The former spy chief to embattled Venezuelan president Nicolas Maduro has revealed new details of the plot to oust him including code names, secret meetings and a back channel to the Americans.
Gen. Manuel Ricardo Cristopher Figuera, who fled the country after the plot collapsed in May, laid bare the full scale of the plan during an interview with The Washington Post.
Mr Figuera was head of the Venezuelan intelligence police force SEBIN but became disillusioned with Mr Maduro’s leadership as the country spiraled into economic and political chaos this year.
The decision by Juan Guaido, an opposition politician and leader of the National Assembly, to declare himself interim president in January triggered months of turmoil, splitting the international community.
Mr Figuera said that while in post he was taken aback by Mr Maduro’s apparent reliance on Raul Castro, the former brother of Fidel Castro who until last year was the Cuban president.
Mr Figuera also made allegations against Iris Varela, Mr Maduro’s prisons minister, claiming she demanded 30,000 rifles to arm male prisoners she had trained up.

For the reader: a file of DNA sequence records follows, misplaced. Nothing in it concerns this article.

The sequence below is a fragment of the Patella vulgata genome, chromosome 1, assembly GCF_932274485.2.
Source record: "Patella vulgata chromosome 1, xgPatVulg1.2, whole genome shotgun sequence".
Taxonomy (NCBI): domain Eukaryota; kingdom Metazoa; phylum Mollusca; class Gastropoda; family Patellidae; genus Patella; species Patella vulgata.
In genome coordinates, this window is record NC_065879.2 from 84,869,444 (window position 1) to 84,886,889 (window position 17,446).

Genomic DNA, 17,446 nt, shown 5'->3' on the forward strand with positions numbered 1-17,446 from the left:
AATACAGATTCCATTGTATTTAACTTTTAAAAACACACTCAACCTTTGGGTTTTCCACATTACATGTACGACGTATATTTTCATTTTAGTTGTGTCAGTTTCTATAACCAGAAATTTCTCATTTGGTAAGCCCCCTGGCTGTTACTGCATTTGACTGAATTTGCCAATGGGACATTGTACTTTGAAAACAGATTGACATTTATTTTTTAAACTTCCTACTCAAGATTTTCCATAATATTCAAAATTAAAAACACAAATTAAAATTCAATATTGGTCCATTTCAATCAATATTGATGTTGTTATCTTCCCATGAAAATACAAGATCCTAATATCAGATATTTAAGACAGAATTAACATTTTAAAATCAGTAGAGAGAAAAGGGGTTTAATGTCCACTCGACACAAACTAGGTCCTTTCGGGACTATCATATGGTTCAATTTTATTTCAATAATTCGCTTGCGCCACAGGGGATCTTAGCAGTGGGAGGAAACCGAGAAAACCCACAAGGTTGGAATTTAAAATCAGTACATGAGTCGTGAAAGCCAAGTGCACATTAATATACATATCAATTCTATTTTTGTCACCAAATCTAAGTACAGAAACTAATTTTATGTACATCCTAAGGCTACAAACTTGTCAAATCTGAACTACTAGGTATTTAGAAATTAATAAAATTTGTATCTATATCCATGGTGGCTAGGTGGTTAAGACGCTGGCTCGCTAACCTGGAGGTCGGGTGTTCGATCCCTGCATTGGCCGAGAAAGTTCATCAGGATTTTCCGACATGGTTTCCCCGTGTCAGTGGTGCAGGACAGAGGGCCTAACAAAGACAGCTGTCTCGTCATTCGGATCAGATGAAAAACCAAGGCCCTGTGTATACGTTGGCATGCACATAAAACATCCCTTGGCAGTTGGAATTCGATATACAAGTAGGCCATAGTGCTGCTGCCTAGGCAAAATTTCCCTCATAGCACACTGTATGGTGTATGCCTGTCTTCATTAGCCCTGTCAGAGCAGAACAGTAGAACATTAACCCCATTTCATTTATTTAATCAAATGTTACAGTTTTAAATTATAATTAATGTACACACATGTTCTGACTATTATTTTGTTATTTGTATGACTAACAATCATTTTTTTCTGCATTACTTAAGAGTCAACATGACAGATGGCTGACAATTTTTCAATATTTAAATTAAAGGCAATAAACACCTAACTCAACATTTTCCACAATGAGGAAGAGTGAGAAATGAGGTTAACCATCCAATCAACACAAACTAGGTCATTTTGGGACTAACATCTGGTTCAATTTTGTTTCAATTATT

The allegations have not been verified by this newspaper. The Washington Post said that requests for a response from Venezuelan government figures for their article produced no comment.
Mr Figuera claimed that he and other senior figures in the Maduro administration begun to plan how to oust the president, discussing declaring together in favour of Mr Guaido.
There were code names. Mr Figuera, an Afro-Venezuelan, said that he was known as “Black Panther”. Other figures involved were nicknamed “Superman” and “Child Eater”.
Mr Figuera said that Maikel Moreno, chief justice of Venezuela’s Supreme Court, and Vladimir Padrino Lopez, the defence minister, were involved in discussions about removing Mr Maduro.
He said that a back channel to the Americans had been established through his wife and that the plot would have involved the Supreme Court saying Mr Guadio’s claim was legitimate.
However the plot unraveled once it begun to become public, with Mr Lopez and Mr Moreno siding with Mr Maduro. Mr Figuera then fled the country and is now in America.